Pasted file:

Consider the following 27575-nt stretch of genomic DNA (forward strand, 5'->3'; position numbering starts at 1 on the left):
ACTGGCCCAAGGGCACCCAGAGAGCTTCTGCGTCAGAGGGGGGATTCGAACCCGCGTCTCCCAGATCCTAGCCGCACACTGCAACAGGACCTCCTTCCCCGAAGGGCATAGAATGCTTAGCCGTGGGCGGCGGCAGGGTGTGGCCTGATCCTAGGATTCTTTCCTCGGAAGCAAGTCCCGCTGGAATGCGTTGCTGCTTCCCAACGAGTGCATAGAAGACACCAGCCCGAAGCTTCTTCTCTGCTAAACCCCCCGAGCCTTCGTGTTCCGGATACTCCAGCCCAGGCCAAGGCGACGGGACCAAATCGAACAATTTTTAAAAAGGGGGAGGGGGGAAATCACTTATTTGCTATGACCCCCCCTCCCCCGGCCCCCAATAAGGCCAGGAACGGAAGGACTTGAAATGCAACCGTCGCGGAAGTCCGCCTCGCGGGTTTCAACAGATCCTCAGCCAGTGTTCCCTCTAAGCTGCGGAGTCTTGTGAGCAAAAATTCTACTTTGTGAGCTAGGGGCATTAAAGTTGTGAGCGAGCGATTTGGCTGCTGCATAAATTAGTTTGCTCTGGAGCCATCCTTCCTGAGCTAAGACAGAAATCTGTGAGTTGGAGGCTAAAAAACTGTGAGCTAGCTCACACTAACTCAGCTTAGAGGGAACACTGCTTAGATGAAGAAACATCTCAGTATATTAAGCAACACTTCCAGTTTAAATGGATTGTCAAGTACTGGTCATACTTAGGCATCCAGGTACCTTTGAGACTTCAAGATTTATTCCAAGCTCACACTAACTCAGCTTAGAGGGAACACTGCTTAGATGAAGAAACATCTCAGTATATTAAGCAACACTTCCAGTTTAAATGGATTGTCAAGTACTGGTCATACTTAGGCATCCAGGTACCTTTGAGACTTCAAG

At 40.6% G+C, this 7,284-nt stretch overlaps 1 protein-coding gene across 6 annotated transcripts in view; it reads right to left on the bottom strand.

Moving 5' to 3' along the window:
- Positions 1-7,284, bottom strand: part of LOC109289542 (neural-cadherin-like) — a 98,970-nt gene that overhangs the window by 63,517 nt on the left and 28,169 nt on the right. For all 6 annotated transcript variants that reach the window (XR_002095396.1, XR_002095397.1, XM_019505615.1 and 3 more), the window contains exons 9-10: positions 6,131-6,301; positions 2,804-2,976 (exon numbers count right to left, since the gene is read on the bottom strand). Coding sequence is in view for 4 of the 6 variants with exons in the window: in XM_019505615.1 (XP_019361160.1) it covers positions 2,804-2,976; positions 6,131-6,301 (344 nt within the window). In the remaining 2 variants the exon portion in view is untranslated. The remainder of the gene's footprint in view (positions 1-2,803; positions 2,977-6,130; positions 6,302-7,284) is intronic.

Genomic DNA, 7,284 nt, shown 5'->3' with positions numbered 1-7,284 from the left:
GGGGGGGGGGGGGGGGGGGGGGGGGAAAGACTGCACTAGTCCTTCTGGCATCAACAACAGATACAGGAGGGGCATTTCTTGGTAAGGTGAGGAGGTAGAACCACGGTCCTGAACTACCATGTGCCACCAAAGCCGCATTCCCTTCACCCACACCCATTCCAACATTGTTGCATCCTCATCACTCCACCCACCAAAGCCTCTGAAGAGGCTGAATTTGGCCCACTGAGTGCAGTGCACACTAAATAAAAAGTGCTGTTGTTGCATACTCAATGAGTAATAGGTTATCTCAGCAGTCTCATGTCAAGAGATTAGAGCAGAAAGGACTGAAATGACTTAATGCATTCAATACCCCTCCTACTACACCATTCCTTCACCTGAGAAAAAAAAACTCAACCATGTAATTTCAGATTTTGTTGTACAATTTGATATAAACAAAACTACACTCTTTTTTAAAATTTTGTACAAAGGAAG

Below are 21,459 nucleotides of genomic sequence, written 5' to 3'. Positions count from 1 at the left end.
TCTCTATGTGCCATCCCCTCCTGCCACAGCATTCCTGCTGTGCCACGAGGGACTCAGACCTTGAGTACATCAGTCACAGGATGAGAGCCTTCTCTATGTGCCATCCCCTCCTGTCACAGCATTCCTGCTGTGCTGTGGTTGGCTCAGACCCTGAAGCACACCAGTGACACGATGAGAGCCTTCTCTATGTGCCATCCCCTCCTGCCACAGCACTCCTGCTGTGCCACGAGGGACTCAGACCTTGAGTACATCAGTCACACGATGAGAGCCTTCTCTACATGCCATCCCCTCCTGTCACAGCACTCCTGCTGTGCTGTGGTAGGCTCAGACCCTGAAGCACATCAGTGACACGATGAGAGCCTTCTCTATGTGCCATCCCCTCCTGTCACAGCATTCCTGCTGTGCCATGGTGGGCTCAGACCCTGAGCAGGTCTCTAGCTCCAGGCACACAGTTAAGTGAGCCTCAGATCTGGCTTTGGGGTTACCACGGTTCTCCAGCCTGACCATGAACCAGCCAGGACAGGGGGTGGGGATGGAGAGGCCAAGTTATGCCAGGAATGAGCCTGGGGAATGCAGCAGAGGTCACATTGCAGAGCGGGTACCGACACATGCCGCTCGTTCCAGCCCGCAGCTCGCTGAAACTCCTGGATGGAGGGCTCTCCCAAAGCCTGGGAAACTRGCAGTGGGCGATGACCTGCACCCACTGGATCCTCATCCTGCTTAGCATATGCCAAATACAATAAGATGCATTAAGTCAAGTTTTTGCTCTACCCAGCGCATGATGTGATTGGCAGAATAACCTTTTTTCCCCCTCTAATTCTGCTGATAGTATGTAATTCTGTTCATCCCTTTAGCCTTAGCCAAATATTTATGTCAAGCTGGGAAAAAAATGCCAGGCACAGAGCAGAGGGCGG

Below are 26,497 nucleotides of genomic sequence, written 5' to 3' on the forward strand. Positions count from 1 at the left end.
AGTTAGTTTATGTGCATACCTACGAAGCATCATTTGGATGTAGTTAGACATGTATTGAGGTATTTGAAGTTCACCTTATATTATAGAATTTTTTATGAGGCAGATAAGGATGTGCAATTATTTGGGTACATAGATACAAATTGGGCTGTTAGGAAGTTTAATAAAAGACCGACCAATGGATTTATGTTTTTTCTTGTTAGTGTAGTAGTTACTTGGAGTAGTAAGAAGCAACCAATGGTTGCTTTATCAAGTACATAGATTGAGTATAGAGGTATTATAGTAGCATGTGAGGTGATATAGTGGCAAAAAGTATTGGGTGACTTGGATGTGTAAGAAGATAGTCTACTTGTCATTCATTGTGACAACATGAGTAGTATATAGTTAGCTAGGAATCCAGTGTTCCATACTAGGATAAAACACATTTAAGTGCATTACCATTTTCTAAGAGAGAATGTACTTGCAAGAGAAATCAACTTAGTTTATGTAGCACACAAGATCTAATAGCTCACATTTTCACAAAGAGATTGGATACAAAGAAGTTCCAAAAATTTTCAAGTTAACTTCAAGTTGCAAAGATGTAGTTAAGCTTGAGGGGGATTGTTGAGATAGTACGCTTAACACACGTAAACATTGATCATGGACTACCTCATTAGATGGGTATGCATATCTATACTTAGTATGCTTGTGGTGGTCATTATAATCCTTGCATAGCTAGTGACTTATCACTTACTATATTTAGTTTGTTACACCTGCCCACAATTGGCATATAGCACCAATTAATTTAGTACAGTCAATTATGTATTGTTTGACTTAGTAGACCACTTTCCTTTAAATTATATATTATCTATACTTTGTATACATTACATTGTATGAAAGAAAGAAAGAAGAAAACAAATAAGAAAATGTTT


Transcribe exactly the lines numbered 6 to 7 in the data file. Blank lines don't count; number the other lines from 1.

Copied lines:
Genomic DNA, 7,284 nt, shown 5'->3' with positions numbered 1-7,284 from the left:
GGGGGGGGGGGGGGGGGGGGGGGGGAAAGACTGCACTAGTCCTTCTGGCATCAACAACAGATACAGGAGGGGCATTTCTTGGTAAGGTGAGGAGGTAGAACCACGGTCCTGAACTACCATGTGCCACCAAAGCCGCATTCCCTTCACCCACACCCATTCCAACATTGTTGCATCCTCATCACTCCACCCACCAAAGCCTCTGAAGAGGCTGAATTTGGCCCACTGAGTGCAGTGCACACTAAATAAAAAGTGCTGTTGTTGCATACTCAATGAGTAATAGGTTATCTCAGCAGTCTCATGTCAAGAGATTAGAGCAGAAAGGACTGAAATGACTTAATGCATTCAATACCCCTCCTACTACACCATTCCTTCACCTGAGAAAAAAAAACTCAACCATGTAATTTCAGATTTTGTTGTACAATTTGATATAAACAAAACTACACTCTTTTTTAAAATTTTGTACAAAGGAAG